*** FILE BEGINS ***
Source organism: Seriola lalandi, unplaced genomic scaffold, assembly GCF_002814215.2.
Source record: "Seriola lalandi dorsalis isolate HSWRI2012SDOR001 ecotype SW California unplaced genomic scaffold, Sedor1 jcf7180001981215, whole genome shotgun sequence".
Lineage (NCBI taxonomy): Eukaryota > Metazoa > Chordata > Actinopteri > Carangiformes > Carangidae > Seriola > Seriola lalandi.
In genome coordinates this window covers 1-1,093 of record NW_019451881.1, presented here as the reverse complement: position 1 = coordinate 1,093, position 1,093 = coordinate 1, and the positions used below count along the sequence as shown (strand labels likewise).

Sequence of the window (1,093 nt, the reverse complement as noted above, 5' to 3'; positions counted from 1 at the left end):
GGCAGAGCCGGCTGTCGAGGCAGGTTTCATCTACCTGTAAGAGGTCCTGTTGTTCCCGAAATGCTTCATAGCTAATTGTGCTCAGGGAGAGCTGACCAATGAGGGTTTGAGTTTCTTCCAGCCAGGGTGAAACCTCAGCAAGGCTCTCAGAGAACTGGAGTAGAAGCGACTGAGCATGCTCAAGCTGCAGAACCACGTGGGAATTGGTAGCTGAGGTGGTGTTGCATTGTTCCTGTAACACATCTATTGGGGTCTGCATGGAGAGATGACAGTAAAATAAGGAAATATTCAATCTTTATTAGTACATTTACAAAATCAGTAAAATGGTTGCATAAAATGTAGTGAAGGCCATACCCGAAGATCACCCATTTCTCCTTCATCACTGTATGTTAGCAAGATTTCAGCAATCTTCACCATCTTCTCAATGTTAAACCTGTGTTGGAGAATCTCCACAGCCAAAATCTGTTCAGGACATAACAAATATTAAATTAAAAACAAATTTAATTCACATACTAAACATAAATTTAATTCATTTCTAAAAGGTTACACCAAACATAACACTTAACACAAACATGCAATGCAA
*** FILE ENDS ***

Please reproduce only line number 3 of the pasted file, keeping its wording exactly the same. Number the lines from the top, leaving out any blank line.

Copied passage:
Lineage (NCBI taxonomy): Eukaryota > Metazoa > Chordata > Actinopteri > Carangiformes > Carangidae > Seriola > Seriola lalandi.